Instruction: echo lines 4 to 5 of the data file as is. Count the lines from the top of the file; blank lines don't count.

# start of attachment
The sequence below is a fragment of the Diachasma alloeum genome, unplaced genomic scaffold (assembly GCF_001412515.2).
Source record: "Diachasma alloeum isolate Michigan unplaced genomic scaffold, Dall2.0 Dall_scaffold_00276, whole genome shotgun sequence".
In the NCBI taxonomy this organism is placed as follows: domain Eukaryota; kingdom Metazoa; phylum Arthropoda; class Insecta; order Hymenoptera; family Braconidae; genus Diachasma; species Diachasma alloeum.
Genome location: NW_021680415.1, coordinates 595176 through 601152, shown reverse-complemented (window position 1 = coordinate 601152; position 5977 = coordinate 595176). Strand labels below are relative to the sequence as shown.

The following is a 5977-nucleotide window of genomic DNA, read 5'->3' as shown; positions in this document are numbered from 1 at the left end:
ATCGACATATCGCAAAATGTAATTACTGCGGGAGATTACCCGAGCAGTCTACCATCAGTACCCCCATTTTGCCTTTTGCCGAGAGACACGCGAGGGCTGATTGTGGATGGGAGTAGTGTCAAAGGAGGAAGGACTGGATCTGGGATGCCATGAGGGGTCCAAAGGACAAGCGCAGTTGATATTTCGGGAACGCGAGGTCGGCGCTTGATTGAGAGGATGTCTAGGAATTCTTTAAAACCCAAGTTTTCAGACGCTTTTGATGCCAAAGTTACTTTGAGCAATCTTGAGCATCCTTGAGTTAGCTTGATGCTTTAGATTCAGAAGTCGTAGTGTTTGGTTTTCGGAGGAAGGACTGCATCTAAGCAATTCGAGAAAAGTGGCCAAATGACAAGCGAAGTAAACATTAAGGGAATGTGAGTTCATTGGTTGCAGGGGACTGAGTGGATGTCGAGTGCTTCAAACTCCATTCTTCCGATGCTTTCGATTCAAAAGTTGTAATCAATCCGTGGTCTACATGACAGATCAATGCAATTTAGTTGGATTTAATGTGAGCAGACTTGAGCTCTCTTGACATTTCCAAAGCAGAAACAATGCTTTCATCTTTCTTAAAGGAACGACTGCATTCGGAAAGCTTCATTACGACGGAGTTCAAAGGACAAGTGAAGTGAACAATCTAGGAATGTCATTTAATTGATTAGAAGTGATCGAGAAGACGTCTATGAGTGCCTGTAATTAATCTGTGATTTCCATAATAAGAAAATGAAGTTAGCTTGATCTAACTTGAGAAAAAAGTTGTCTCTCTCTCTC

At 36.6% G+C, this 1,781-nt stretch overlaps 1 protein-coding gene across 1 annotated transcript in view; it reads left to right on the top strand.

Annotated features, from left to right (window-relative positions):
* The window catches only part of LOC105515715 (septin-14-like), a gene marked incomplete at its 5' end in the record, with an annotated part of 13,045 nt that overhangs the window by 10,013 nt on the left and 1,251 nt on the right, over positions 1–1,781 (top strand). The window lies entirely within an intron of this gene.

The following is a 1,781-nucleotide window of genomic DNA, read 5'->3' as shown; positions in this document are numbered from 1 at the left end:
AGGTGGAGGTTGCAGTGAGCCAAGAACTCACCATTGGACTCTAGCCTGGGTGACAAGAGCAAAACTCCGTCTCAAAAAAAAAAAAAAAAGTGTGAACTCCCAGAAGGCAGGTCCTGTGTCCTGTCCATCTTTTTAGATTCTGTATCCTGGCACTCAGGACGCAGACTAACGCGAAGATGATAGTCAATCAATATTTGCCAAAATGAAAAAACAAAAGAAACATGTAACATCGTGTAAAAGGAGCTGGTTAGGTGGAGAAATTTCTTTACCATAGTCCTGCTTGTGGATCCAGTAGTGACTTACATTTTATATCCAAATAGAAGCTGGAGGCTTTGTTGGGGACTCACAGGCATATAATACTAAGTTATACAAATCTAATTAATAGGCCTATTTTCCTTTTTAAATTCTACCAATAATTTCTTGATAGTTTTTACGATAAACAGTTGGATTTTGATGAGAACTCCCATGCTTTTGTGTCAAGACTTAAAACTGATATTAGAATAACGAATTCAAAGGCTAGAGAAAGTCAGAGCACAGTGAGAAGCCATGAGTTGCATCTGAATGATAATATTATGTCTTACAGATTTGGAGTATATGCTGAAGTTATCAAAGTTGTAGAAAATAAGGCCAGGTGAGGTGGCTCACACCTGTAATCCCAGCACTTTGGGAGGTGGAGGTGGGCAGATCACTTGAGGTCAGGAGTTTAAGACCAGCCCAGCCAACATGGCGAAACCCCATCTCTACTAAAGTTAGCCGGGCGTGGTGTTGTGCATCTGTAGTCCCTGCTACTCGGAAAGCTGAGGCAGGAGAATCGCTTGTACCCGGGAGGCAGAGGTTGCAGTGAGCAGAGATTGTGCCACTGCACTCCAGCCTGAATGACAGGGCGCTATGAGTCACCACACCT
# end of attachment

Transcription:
Genome location: NW_021680415.1, coordinates 595176 through 601152, shown reverse-complemented (window position 1 = coordinate 601152; position 5977 = coordinate 595176). Strand labels below are relative to the sequence as shown.

The following is a 5977-nucleotide window of genomic DNA, read 5'->3' as shown; positions in this document are numbered from 1 at the left end: